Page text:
A federal judge ruled yesterday that Occidental Chemical Corp. is responsible for the costs, estimated at $250 million, of cleaning up Love Canal, the New York state community that came to symbolize the dangers of industrial pollution.
Judge John T. Curtin, of the U.S. District Court for the Western District of New York, concluded that "it is beyond dispute" that Occidental's disposal of tons of hazardous wastes in the 1940s and 1950s was "at least partially responsible" for subsequent leakage into the Love Canal community of Niagara Falls, N.Y.
While holding the company liable for cleanup costs incurred by the state and federal governments, Curtin said the exact amount would be set in further court action.
Occidental spokesman Sandra Kroeger called the decision "extraordinary" and added that while the company probably is "protected by insurance, we intend further to protect our rights by appeal."
Roger J. Marzulla, acting assistant attorney general for land and natural resources, hailed the decision as an "important victory" for the Superfund toxic waste cleanup program. The ruling, he said, helps to assure that "the parties initially responsible for creating this hazard must pay for cleaning it up."
The decision came in an eight-year court case brought against Occidental by the United States and the state of New York. A Justice Department spokesman said the court will be asked to order Occidental to pay full costs of cleanup, which are expected to reach $250 million to $300 million.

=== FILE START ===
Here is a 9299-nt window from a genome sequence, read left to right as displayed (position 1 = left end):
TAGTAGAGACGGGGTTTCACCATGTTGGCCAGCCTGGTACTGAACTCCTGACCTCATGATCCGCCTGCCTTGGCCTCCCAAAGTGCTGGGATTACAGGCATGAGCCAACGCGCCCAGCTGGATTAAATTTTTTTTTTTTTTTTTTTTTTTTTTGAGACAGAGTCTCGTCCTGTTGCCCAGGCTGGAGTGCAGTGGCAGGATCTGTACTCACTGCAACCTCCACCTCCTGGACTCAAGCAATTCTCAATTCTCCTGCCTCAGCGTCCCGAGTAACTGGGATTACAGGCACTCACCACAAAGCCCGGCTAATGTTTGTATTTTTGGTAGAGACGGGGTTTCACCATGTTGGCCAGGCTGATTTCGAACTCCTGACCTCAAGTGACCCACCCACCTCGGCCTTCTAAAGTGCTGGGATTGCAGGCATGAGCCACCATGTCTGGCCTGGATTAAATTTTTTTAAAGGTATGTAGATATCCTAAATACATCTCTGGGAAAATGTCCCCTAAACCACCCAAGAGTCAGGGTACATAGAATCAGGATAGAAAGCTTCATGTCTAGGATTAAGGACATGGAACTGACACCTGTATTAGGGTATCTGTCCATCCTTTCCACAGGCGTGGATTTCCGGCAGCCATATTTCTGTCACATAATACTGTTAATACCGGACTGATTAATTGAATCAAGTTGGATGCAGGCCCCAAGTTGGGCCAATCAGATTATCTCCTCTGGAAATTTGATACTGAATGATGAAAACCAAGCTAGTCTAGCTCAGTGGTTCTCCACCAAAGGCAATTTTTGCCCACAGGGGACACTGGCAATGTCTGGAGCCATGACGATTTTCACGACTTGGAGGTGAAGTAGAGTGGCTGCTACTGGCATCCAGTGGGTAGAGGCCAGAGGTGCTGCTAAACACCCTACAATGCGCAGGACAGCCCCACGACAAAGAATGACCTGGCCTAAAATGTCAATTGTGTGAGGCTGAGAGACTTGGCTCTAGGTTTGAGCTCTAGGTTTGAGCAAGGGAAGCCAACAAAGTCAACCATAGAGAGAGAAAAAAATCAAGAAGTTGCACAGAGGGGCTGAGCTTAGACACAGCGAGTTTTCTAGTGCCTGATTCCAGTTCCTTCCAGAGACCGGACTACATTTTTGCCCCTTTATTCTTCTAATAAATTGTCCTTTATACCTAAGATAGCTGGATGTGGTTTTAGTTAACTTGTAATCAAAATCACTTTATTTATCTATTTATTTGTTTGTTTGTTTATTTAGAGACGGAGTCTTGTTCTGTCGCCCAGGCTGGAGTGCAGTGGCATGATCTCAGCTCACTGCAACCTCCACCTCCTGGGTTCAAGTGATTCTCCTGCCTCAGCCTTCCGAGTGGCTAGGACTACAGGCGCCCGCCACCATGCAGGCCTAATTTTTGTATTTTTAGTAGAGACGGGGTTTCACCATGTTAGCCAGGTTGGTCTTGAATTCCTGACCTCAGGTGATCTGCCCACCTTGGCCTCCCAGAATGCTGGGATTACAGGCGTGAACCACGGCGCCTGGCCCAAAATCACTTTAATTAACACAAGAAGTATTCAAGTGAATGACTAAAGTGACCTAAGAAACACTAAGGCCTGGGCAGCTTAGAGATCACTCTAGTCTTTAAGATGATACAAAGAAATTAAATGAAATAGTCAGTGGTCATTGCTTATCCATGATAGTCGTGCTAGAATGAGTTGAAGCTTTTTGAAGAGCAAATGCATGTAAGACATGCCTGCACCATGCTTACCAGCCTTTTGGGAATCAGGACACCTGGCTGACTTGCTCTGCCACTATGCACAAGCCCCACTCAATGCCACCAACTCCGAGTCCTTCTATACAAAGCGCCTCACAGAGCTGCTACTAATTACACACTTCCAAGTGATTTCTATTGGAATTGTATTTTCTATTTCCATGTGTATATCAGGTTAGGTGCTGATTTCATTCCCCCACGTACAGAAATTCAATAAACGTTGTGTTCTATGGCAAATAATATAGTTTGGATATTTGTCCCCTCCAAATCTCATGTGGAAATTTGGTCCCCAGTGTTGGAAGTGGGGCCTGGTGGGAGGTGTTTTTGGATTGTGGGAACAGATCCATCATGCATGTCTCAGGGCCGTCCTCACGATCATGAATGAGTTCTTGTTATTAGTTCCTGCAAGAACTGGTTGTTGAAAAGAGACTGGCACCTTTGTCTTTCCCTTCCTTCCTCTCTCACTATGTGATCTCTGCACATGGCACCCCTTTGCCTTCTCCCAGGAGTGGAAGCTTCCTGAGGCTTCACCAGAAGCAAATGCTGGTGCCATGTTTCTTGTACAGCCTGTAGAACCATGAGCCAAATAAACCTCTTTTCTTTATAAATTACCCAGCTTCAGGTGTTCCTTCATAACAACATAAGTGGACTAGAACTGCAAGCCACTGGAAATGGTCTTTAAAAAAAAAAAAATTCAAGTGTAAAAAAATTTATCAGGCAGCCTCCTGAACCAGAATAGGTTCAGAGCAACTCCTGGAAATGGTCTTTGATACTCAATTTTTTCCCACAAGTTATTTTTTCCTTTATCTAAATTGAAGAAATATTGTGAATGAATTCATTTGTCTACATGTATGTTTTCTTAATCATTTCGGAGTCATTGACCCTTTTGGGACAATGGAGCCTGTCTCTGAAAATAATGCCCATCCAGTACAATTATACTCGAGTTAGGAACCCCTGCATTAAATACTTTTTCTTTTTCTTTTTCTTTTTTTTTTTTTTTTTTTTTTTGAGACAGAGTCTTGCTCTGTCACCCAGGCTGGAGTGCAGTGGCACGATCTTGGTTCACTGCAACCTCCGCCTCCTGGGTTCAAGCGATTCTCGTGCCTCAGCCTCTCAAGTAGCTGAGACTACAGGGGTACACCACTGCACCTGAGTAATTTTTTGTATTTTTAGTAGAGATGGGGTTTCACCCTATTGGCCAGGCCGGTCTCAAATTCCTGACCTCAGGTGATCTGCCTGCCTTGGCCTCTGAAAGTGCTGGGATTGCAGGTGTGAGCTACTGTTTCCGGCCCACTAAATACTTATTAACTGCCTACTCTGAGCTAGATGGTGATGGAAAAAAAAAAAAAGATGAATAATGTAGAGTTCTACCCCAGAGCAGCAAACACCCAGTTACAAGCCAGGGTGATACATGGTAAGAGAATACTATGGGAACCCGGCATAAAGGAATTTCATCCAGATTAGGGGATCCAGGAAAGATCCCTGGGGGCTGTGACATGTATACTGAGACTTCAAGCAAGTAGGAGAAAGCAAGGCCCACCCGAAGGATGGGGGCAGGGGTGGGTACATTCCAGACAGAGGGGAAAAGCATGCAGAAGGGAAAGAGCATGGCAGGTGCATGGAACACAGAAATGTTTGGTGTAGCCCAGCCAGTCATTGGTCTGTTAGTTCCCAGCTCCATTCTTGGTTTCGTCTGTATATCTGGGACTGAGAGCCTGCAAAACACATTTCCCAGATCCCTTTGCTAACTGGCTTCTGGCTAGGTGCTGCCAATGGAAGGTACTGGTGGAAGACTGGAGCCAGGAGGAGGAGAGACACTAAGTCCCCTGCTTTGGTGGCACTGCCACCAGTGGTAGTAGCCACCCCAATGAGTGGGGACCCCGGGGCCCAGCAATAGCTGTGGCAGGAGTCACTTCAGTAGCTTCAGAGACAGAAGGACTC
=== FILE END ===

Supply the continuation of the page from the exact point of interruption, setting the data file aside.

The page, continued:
Love Canal, a 10-block area once populated by 900 families, dramatized the human costs of industrial pollution in the late 1970s when ground water containing cancer-causing chemicals seeped into the basements of homes. All but 86 families were evacuated, and the area was declared a federal environmental emergency.
The community was developed in the 1950s next to a landfill in which the former Hooker Chemical & Plastics Corp. dumped 21,000 tons of toxic waste from 1942 to 1953. Occidental Petroleum Corp. bought the firm in 1968 and renamed it in 1982.
Occidental contended in the case that the city of Niagara Falls, to which the property was deeded in 1953, was "solely responsible" for migration of the toxic wastes by disrupting the hydrology of the site with construction activities.
Curtin ruled, however, that the company cannot claim such a "third-party defense" because it brought the pollution to the site and is thus at least partly liable for the "release or threatened release of the chemicals from the Love Canal landfill during subsequent years."
A Justice Department spokesman said Curtin's rejection of the Occidental defense, while not binding on other courts, helps to build a case history against such arguments by other polluters.